The City of Iowa City is in the process of implementing changes to the rental permit process in an effort to preserve neighborhood stability.
New state legislation goes into effect on January 1, 2018, and requires the City to change the way it regulates the occupancy of rental properties. City Code previously limited occupancy to no more than three unrelated people in the same dwelling, which was critical in regulating density and overcrowding.
The City's new ordinance establishes a 30 percent rental permit cap on single family homes and duplexes in several Iowa City neighborhoods. This limit, specific to single family and duplex homes, will not impact apartment buildings or condos. All existing rental permits for single family and duplex properties within capped neighborhoods will be grandfathered in.
The rental permit cap helps keep owner occupied homes available to families as the value of rentals can price them out of these desired neighborhoods.
Six neighborhoods currently exceed the 30 percent limit and new single family and duplex rental permits will not be issued in those locations. Three other neighborhoods are approaching the cap. Maps with specific locations and numbers are available online. Exceptions will be made for owner-occupied duplexes, bed and breakfast home-stays, inns, and accessory dwelling units. The City can, under limited circumstances, also issue temporary rental permits that are good for up to two years.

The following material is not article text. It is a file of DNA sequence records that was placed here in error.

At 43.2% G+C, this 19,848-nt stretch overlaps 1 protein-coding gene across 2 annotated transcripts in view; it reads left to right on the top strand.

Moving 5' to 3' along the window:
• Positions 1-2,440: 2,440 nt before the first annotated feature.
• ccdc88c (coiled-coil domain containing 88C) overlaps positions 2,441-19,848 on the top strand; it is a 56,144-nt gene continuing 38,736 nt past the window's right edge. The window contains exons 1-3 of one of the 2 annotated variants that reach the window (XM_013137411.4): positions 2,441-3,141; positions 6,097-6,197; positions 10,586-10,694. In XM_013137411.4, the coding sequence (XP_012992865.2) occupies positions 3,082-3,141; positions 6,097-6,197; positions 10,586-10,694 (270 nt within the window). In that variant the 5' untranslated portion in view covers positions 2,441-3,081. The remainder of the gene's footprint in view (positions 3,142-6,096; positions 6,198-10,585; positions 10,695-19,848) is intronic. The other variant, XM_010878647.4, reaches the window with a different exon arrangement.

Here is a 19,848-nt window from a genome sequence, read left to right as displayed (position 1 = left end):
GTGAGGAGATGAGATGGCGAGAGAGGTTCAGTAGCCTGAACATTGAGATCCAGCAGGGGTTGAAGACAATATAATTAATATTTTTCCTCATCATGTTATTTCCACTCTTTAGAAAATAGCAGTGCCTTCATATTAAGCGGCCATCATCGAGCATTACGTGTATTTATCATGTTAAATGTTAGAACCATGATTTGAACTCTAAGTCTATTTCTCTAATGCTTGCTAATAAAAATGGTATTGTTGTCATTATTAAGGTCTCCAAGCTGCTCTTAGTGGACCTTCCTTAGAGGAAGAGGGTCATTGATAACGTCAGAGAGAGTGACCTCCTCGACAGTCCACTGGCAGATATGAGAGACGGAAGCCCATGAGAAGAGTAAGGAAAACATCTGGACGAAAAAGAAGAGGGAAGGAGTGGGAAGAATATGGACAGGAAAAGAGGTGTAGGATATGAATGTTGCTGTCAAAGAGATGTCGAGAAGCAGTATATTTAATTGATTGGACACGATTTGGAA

"Housing occupancy impacts utility infrastructure, parking availability, and housing options for a diversity of households," Senior Housing Inspector Stan Laverman said. "Maintaining a healthy mix of long and short-term residents, addressing nuisance complaints, and protecting existing infrastructure are all critical to preserving the health and livability of our core neighborhoods."
In addition to the established rental permit cap, safety requirements have also been added, including deadbolts and the physical separation of duplex units. Restrictions on paving backyards, and bedroom additions are also part of the changes.
The frequency of rental permit inspections will also increase. Revenue from these inspections will fund a portion of an additional Police Officer and additional Code Enforcement Officers tasked with addressing rental housing and nuisance violations like noise complaints and property maintenance standards.
As an existing policy, rental tenants, as well as single-family homeowners, must follow the City’s Property Management Policy and mow grass, shovel sidewalks and pick up trash. Continued complaints will result in repercussions, including the possibility of suspending a landlord’s rental permit. Enhanced rental permit sanctions will be enforced beginning in July 2018, and the time period for City review will increase from 12 to 24 months.
The City will continue to evaluate these changes to the rental permit process.